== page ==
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Abraham's Iraq Lesson

Abraham's Iraq Lesson

Jewish tradition holds that even a corrupt culture can be reshaped.


"Turn it over and over, for everything is in it." So the mishna in Pirke Avot tells us of the capaciousness of Torah: Everything that concerns us in our private or public lives is addressed by Jewish tradition -- everything, including what America's plans should be for post-war Iraq.

In making the case for war, President Bush spoke of his "goal of a unified Iraq with democratic institutions," of "helping the Iraqi people to build a free Iraq." Judging from the fact that Jews have been polling 10 percentage points behind other Americans in support for the war itself -- 52% versus 62% -- one suspects that there is also some skepticism in our community about the president's nation-rebuilding ambitions.

Of course, one may reasonably wonder if a democratic Iraq is even possible. Middle East historian Bernard Lewis observes that public participation in government is unknown among the Arab states: "There are no parliaments or representative assemblies of any kind, no councils or communes, no chambers of nobility or estates, no municipalities in the history of Islam; nothing but the sovereign power, to which the subject owed complete and unwavering obedience as a religious duty imposed by the Holy Law."

In his outstanding book "The Closed Circle: An Interpretation of the Arabs," David Pryce-Jones argues that Arab culture, propelled by tribal dynamics much older than Islam, is by nature unsuited to any system of orderly, legal transferring of office from one individual to another. In such a tribal society, power is achieved by violence; and once acquired it is given up only through further violence.

The Torah, however, challenges us to believe that cultures can change, if directed from the outside. The very first war recorded in the Bible is found in Genesis 14. As the story goes, four kings led by the tyrant of the land of Shinar -- also known as Sumeria or Mesopotamia, and geographically identical with today's Iraq -- had been harassing five peoples of Canaan.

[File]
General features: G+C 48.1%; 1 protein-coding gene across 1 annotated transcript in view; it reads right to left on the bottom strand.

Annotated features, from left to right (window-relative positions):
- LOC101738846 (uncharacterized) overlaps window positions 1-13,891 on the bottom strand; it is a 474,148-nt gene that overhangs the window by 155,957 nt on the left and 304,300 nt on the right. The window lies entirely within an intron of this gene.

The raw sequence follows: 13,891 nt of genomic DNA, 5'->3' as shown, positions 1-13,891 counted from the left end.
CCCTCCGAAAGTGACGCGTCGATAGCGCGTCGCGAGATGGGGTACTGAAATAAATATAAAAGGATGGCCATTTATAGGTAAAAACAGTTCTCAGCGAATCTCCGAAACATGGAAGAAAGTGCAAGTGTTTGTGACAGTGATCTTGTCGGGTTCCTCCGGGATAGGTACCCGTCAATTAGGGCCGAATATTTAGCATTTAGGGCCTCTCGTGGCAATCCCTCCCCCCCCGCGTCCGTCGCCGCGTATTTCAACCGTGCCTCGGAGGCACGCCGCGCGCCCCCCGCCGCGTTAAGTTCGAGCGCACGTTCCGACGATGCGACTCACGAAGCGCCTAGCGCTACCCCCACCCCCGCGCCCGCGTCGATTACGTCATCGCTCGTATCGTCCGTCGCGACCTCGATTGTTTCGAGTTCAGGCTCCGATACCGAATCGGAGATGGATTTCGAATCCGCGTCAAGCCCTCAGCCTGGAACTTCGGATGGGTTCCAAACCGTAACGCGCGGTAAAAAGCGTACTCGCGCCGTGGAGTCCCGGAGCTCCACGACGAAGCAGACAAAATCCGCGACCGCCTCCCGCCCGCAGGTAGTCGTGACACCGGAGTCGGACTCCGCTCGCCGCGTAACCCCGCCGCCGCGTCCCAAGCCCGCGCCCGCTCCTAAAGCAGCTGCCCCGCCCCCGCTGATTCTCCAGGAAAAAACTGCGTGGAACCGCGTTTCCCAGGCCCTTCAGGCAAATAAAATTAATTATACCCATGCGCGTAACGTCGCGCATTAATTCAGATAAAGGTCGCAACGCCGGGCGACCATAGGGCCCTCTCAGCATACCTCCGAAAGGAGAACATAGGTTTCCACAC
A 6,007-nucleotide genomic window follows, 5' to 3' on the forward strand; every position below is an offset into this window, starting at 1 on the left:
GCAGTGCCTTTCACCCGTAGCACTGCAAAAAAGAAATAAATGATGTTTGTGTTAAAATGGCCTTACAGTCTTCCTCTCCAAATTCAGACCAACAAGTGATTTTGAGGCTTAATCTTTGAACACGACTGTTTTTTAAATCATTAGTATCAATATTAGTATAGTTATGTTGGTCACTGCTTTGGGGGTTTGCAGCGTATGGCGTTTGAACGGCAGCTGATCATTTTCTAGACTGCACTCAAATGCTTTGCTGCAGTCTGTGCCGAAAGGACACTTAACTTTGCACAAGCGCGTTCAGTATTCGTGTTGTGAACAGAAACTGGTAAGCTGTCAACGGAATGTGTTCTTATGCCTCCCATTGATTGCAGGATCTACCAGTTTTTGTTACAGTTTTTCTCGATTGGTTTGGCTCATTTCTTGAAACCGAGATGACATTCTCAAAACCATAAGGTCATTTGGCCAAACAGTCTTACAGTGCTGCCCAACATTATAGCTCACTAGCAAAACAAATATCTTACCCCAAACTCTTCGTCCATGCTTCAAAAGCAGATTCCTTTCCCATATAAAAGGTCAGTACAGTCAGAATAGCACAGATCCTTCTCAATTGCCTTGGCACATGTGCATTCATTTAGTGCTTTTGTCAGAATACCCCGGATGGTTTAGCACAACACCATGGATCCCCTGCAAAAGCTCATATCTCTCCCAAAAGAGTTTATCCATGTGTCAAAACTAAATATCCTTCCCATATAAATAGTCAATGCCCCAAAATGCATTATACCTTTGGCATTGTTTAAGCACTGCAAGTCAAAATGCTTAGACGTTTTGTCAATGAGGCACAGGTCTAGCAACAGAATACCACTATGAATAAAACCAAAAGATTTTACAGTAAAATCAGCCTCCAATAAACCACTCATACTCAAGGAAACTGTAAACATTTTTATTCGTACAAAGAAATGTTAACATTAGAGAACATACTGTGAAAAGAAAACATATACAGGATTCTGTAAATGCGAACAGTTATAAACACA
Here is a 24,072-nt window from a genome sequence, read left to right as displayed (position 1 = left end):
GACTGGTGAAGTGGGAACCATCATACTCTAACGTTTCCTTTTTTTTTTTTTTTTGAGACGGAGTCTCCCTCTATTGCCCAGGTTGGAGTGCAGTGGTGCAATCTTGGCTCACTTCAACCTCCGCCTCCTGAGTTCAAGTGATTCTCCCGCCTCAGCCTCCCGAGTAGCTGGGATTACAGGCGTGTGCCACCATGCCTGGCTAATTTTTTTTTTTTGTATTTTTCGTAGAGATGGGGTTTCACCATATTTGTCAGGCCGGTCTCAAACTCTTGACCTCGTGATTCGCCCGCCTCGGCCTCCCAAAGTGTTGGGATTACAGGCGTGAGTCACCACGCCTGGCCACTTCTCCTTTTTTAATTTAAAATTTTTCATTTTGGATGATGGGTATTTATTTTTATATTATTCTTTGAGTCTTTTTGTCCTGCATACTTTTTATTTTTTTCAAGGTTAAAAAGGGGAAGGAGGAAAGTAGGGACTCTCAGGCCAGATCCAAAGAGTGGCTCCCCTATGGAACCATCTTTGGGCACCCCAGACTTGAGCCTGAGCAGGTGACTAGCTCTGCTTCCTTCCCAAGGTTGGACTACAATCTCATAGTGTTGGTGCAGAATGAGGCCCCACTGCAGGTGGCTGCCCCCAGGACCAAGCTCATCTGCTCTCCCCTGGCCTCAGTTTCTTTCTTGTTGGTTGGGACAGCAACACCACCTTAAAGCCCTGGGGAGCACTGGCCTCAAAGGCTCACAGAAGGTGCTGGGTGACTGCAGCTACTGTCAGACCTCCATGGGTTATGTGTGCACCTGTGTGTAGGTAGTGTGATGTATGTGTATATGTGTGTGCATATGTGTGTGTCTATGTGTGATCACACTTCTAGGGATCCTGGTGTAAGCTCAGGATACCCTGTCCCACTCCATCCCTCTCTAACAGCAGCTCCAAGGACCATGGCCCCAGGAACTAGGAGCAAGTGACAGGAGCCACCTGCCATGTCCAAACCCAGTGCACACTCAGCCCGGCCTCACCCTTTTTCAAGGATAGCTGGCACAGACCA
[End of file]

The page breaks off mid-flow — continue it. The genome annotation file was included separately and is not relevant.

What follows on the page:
The latter, victims of Iraqi -- I mean, Sumerian -- violence, included among their five leaders the kings of Sodom and Gomorrah. War broke out between the four Sumerian kings and the five Canaanite kings, and in the ensuing conflict Lot, a Sodom resident and nephew of the patriarch Abraham, was abducted.

Abraham intervened in the conflict against Shinar, leading a "coalition of the willing," one might say, comprising 318 disciples. When Abraham won the war, there ensued a brief parley between himself and the king of Sodom. The latter offered a reward of booty: "Give me the people [the war prisoners] and take the possessions for yourself." But Abraham high-mindedly refused both: "I lift up my hand to the Lord, God, the Most High, Maker of heaven and earth: Not a thread of a shoe-string will I accept of anything that is yours!"

Despite his high-minded intentions, the Talmud takes Abraham severely to task for declining to accept responsibility for the people who had been left leaderless in the war.

In tractate Nedarim, Rabbi Eliezer asks, "Why was our father Abraham punished [so that] his children [the Jews] were enslaved for 210 years to Egypt?"

Various answers are then proposed by the other rabbis, but it is Rabbi Yochanan's that catches our attention: Abraham was punished and the Jews enslaved because the patriarch "prevented human beings from entering under the wings of the Divine Presence, as it said [by the king of Sodom], 'Give me the people and take the possessions for yourself'" (Nedarim 32a).

In Rabbi Yochanan's view, Abraham had an opportunity to mold this populace that had been displaced by war, to educate them and bring them into a proper relationship with God.

Iraqis can be liberated in soul as well as in body, turned into the first democrats in Arab history, if America wills it.

That is not to say that it would have been an easy task. The displaced persons Abraham and the Sodomite tyrant bargained over included the men and women of Sodom, a disreputable bunch.

But Jewish tradition holds that even a corrupt culture can be reshaped. Indeed, it is the responsibility of anyone who has the opportunity to reform such people to do so.

It would seem, then, that Iraqis likewise should not be regarded as hopelessly enslaved to their culture -- nor to the legacy of Saddam Hussein. They can be liberated in soul as well as in body, turned into the first democrats in Arab history, if America wills it.